While Cecil County has always been an attractive spot for vacationers, the arrival of the automobile age after World War I accelerated that trend as new waterfront communities started popping up. Desiring to escape, the oppressive heat and humidity of July and August, visitors from Philadelphia, Wilmington, Lancaster and other nearby urban areas motored here, seeking to spend long summer weekends in breezy cottages on the shores of the rivers.
As more and more visitors discovered the attractive beauty of the easy to reach county with five rivers, developers started buying up farmland and erecting cottages at desirable locations. One of those communities was Hack’s Point with its excellent waterfront beaches on the Bohemia River.
In the middle of the roaring ’20s a Baltimore developer, Miller-Nelson, Inc., spotted the potential for the seasonal draw and began putting in cottages. In 1926, John Wallace Scott sold 50 acres of ground on his Hack’s Point Farm, adjoining Scotchman’s Creek, to the corporation for $20,000. This place, with its broad waterways on several sides and the Creek was sure to catch refreshing breezes and the attention of city dwellers seeking relief in those days before air conditioning.
The new owners had the property laid out in lots, a number of which had already been sold to people who were to erecting cottages, the Cecil County News reported. On those sultry days of summer, lots of people were eager to get away, and Miller-Nelson had recognized the business opportunity.
This attractively situated point’s history, however, goes back to the earliest days of the colony. Stephen Hack was granted the first patent in 1658 and the name for the place has been carried down through the centuries.
A ferry operated from the point, helping ease the trip across the river, in the first half of the 19th century. But In January 1853, the Legislature incorporated the Bohemia Bridge Company, authorizing the enterprise to build a bridge over the waterway at or near the ferry. This would enhance the value of a considerable portion of the property of the county, as well as be a convenience a large number of citizens.
At that time the county was paying an annual sum of eighty dollars to keep up the ferry and if the commissioners desired they could contribute that amount annually to help cover the cost of operating the toll bridge. It took a number of years before the span was built, but in July 1867 David Palmer was awarded a contract for $20,700. The bridge opened in November 1867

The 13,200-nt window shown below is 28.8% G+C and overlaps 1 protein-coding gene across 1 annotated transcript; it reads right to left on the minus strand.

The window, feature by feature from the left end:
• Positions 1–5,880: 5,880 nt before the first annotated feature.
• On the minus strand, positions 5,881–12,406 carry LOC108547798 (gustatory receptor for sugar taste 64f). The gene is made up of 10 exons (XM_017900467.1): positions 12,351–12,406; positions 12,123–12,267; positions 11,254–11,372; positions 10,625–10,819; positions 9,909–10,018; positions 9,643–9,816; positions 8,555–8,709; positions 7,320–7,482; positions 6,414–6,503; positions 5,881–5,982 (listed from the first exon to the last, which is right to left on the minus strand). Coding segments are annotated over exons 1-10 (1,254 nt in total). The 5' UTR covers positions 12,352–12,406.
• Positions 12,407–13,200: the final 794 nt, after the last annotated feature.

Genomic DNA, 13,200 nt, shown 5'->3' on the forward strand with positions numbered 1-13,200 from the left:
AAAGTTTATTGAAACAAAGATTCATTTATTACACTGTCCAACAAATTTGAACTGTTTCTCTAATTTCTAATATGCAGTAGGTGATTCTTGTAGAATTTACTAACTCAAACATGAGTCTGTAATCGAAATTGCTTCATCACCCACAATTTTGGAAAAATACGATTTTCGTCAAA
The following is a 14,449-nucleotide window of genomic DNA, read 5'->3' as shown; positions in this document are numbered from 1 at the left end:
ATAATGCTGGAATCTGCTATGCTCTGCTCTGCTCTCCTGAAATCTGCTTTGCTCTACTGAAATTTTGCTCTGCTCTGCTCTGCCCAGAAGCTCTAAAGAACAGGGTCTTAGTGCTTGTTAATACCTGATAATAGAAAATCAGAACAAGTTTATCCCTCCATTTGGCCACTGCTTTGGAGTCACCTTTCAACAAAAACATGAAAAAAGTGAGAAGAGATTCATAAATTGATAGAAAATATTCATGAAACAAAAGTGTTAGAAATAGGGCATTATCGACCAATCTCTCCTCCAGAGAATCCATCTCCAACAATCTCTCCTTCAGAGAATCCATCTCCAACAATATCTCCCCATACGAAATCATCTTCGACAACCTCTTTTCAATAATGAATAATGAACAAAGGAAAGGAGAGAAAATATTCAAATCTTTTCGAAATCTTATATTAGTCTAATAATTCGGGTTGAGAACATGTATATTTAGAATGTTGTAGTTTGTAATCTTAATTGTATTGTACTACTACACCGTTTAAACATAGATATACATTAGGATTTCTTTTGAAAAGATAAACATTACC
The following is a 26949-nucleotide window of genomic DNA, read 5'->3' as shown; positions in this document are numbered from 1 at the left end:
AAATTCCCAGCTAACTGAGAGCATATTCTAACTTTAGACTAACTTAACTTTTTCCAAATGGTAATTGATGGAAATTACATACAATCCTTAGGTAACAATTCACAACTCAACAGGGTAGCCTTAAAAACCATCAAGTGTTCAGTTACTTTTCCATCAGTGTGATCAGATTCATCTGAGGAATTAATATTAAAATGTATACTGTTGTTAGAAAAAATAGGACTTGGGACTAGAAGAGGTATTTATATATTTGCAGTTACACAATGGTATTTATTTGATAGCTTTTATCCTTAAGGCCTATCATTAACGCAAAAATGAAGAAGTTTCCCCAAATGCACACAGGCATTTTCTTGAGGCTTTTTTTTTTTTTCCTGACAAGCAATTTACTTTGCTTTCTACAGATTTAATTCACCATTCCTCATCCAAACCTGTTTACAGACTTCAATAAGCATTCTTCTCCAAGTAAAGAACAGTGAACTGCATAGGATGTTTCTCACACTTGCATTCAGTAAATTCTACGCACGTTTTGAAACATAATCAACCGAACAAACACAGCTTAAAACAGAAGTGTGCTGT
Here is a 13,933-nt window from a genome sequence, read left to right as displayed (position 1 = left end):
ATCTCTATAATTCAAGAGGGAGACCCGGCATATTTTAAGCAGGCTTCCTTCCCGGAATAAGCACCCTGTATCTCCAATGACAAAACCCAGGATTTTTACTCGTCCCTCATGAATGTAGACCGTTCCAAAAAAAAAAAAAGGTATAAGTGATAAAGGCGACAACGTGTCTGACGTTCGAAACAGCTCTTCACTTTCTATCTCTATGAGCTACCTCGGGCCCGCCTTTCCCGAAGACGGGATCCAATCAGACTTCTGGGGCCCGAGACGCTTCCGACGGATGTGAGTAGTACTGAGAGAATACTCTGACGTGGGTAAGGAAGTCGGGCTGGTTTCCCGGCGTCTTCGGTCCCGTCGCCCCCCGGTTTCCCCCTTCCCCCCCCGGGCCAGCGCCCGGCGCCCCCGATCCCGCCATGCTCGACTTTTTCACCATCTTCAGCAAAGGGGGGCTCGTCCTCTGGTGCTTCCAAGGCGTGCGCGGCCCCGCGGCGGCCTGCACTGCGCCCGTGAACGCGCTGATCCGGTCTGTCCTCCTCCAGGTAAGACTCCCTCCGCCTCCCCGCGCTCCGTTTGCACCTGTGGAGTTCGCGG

Hacks Point was always a choice spot so as automobiles roared into the 1920s, increasing mobility, the alluring point, an ideal place for fishing, bathing, and boating, found many Delaware residents seeking summer cottages here. In July 1940, the Wilmington Sunday Star observed that the “place was mostly populated by people who want quiet and colonial back home refinement.”
An advertisement in the Sunday Star in 1940 said that the fine shaded beach and boating facilities made an ideal place to build or buy a summer cottage. And it was “easily accessible to Wilmington. “
The gossipy social columns in newspapers were soon filled with seasonal news about vacationing on the Bohemia. A group from the Norwood Methodist Church enjoyed camping at Hack’s Point in August 1933. The trip was made by motor and boat, the Chester Times reported.
More developments were platted after World War II Hacks Point Manor was recorded in September 1946. An advertisement in the Sunday start noted that Hacks’ Point was “Wilmington’s newest summer vacationland.” It had exceptionally fine water front homes with every modern convenience for part-time or year round use. A cottage on the water was available from J. Reese Short, Cecilton ,for $8,500 and one just off the water could be hand for $6,400 in 1950.
This clean, restricted, highly desirable community offered a wide choice of fine locations, an excellent community beach, fine bathing, boating and fishing facilities, the newspaper continued. Other developers submitted plans for Hack’s Point in July 1951 and August 1963.
Today this tiny Cecil County resort continues to thrive.